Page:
If a normal stress of \(\sigma_0\) = 400 N/mm² is applied from the outside, then a shear stress of \(\tau_{p}\) = 100 N/mm² acts within the slip plane. Only if the slip direction were oriented at an angle of \(\beta\) = 75°, 100 N/mm² of (resolved) shear stress would also act in slip direction.

If, however, the slip direction in the slip plane is oriented at an angle of \(\beta\) = 80, then only a shear stress of \(\tau_{R}\) = 67 N/mm² will result in this slip direction. Only this shear stress, which is resolved in slip direction, is relevant for a possible slipping process!

## Maximum resolved shear stress

This raises the question of how a slip system must be spatially oriented in order to obtain the greatest possible shear stress there (maximum Schmid factor). Is it perhaps even possible to orient a slip system in such a way that the entire external normal stress in the slip direction is active?

For this equation (\ref{schmid-faktor}) must be considered closer. First, the expression \(\cos(\alpha)\) reaches the maximum value 1 for \(\alpha\) = 0, but in this case \(\beta\) inevitably reaches 90° and thus \(\cos(\beta)\) = 0. The Schmid factor is thus zero. In slip planes that are aligned perpendicular to the pulling axis, therefore, no shear stress acts!

Even for the reverse extreme case, when the slip planes are aligned parallel to the tensile axis (\(\alpha\) = 90°), there is no stress in the slip plane, because then inevitably applies \(\cos(\alpha)\) = 0!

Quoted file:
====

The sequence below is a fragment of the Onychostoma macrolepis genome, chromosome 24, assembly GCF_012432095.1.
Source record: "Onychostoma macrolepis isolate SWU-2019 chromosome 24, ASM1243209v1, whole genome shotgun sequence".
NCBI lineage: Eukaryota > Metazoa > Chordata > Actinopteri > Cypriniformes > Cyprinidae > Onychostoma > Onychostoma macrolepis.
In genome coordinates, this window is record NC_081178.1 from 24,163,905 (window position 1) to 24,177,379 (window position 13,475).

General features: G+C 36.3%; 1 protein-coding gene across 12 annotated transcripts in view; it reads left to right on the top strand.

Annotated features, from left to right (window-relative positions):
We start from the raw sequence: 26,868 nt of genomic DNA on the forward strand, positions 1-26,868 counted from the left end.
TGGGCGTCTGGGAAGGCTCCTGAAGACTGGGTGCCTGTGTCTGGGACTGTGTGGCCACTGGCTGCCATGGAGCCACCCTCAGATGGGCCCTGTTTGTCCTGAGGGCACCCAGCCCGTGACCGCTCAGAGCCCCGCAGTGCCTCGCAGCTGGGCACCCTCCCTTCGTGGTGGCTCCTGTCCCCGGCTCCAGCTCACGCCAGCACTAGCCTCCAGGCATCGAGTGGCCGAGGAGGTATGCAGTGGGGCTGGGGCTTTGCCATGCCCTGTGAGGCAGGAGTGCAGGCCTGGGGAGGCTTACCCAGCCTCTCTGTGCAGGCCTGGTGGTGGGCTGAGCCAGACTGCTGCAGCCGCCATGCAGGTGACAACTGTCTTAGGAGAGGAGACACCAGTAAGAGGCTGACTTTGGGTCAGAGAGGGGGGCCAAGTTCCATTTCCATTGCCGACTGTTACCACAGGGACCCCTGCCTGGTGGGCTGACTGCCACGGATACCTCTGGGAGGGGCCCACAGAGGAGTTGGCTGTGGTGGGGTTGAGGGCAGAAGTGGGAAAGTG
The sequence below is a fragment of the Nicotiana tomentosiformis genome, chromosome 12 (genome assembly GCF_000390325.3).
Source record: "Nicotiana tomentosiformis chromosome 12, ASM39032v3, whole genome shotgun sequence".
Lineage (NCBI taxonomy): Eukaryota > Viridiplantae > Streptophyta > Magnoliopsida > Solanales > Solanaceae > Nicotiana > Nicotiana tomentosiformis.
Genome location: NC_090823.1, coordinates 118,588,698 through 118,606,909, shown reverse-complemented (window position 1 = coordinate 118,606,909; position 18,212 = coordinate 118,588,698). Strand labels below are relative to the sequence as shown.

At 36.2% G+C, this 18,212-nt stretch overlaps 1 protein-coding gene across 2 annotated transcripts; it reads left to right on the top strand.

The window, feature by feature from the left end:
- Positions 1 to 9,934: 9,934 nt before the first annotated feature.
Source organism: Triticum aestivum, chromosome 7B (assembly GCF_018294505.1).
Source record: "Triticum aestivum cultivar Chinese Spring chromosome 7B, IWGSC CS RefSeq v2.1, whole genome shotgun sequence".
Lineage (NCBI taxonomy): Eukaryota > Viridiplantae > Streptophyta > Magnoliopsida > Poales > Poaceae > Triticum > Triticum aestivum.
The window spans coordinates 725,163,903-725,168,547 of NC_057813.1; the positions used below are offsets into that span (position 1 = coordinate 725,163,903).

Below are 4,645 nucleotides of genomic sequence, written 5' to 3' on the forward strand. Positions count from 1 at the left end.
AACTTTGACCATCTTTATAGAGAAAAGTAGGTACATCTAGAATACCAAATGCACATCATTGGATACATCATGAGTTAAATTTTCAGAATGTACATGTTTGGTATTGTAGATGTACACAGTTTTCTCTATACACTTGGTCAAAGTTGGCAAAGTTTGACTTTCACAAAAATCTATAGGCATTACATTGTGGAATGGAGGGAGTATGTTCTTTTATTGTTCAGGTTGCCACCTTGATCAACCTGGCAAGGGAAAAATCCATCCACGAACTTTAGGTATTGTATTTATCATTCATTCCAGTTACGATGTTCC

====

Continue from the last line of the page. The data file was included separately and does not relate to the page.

In fact, the largest shear stresses in a slip plane will be found at an angle of \(\alpha\) = 45°. The maximum resolved shear stress results when the slip direction is directed “upwards” in this 45° inclined sliding plane. The angle \(\beta\) in this case is also 45° (note that both angles can not be chosen independently). The Schmid factor reaches 0.5 in this ideal case. This corresponds to the maximum possible value of Schmid’s orientation factor:

\begin{align}

&m_{max}=\cos(45°) \cos(45°) = 0,5 \\[5px]

&\boxed{m \le 0,5} \\[5px]

\end{align}

Thus, the maximum resolved shear stresses are at most half the value of the external normal stresses.

In slip systems inclined at an angle of 45°, the greatest shear stresses occur. They amount to half of the externally applied normal stresses!

This is also the reason why special oriented single crystals in the tensile test have slip steps at an angle of 45° to the tensile axis. Further information can be found in the article deformation of single crystals again.